It’s the most wonderful time of the year! Or so they tell me. All I know is that for a lot of people, the holiday season and the pressures that come along with it can be downright terrifying. Krampus, a new holiday horror movie, is in theaters now and tells the story of Max, a young boy who is trying to survive Christmas alongside his distracted older sister, his bickering parents, and his unpleasant extended family in from out of town. After watching the film, it became very clear very quickly that Krampus is destined to become a cult Christmas classic.
Now sure, scary Christmas movies are their own sub-genre and Nerdist’s own Dan Casey recently ran down a list of the best ones on The Dan Cave. But a cult Christmas favorite is something a little different than just subverting the tropes we’ve all come to expect from this time of year.
I think what makes a cult Christmas classic is a film that you reach for alongside A Muppet Christmas Carol and How The Grinch Stole Christmas, because it’s a movie that’s still in the holiday spirit… just slightly askew. Krampus, much like The Night Before, also works as a “Christmas movie” and could easily be watched alongside Home Alone or if you’re really feeling naughty, back-to-back with Elf. This is because, Krampus surprisingly has a lot of heart to it, but it also has a lot of anger, which I think is actually a lot more honest than many of the typical so-called Christmas movies. This is another reason I like Richard Donner’s Scrooged so much, but that’s a different article… Anyway, Krampus addresses real situations that come along with the holiday, like disagreeing with family, that awkward phase of growing out of certain holiday traditions, commercialism taking over the Christmas spirit, and succumbing to the unrealistic pressure to make everything “perfect.”
Not every Christmas movie needs to be sugary sweet to prove it has heart; just look at arguably one of the first cult Christmas movies, It’s A Wonderful Life. Sure, now Frank Capra’s film is considered to be a holiday staple but at the time when it arrived in theaters it tanked hard. It’s A Wonderful Life didn’t become part of the American tradition until it fell into public domain and was shown for free on network television for many years. Plus, if you’ve watched the movie recently, you’ll notice that it’s not some kindhearted romp – many of the people who live in Bedford Falls are mean and characters almost die a lot. Now that I think about it, maybe that’s why I like it so much?
To its Christmas movie credit, Krampus is a morality tale much like A Christmas Carol and It’s A Wonderful Life. The sets are picturesque and lavish, turning what first looks like a winter wonderland into a dangerous snow covered hellscape. It also features a wonderfully traditional holiday soundtrack (oh, how I love you, “Krampus Carol of the Bells!”) and a gorgeous and completely appropriate animation sequence. And while that sequence may look like the stop motion animation in 1964’s Rudolph the Red-Nosed Reindeer, the content is more The Nightmare Before Christmas.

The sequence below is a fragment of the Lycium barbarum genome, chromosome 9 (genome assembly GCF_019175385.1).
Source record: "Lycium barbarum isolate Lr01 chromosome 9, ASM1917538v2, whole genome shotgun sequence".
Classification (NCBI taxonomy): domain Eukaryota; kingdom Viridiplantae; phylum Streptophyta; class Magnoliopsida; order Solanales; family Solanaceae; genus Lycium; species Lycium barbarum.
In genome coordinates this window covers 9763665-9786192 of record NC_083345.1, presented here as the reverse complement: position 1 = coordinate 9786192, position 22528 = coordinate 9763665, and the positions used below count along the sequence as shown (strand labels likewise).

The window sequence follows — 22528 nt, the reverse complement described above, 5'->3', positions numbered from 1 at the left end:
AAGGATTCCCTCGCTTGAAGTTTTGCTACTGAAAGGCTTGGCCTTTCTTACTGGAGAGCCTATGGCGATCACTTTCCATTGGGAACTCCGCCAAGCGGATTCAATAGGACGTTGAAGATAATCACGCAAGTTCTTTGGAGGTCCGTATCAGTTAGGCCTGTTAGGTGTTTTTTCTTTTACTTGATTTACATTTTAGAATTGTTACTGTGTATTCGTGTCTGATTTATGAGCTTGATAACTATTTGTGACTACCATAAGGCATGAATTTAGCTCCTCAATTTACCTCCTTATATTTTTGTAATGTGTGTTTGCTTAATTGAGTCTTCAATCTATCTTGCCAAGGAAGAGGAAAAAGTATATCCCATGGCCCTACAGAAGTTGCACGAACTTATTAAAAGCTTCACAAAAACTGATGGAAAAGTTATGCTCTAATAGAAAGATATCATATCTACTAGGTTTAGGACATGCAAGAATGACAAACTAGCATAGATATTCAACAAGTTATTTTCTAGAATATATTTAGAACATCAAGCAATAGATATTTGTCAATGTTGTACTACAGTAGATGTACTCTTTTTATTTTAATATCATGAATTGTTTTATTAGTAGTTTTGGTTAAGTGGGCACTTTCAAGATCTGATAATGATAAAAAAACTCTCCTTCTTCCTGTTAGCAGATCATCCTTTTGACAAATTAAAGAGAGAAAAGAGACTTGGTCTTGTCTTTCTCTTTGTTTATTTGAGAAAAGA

In addition to the music and the animation, the creature designs in Krampus are gnarly and terrifying, and yet, at the same time, they have so much fun with preconceived iconography associated with the holidays. Of course Krampus himself is the “dark shadow” of Saint Nicolas and comes fully equipped with demon elves, but the gingerbread man cookie, the traditional Jack-In-The-Box toy, and the holiday teddy bear all get gotten makeovers, which made me squeal with holiday horror glee.
Finally, and most importantly, Krampus features a child at the center of the story. Max, sincerely and sensitively played by Emjay Anthony, is relatable to the child in all of us – you know, that thing that we’re always trying to find by the end of every Christmas movie ever? And I’d go as far to say that someone that a lot of kids will probably relate to. He’s portrayed as self-aware and filled with love, but he’s also being squashed by the cynical world around him. While Krampus could definitely be too scary for a lot of little ones out there, its PG-13 rating feels appropriate in the vein of another cult Christmas classic, Gremlins.
Whether you’ve been naughty or nice, Krampus is a darkly funny holiday treat for boys and girls looking for a much-deserved break from all of the holiday commotion. I must have been a good little girl last year because I can’t believe a mainstream movie like this actually exists. What a nice Christmas treat for me!
Krampus, written and directed by Michael Dougherty (Trick ‘R Treat), stars Adam Scott, Toni Collette, Allison Tolman, and David Koechner, and is in theaters now.
Editor’s Note: Nerdist Industries is a subsidiary of Legendary Digital Networks.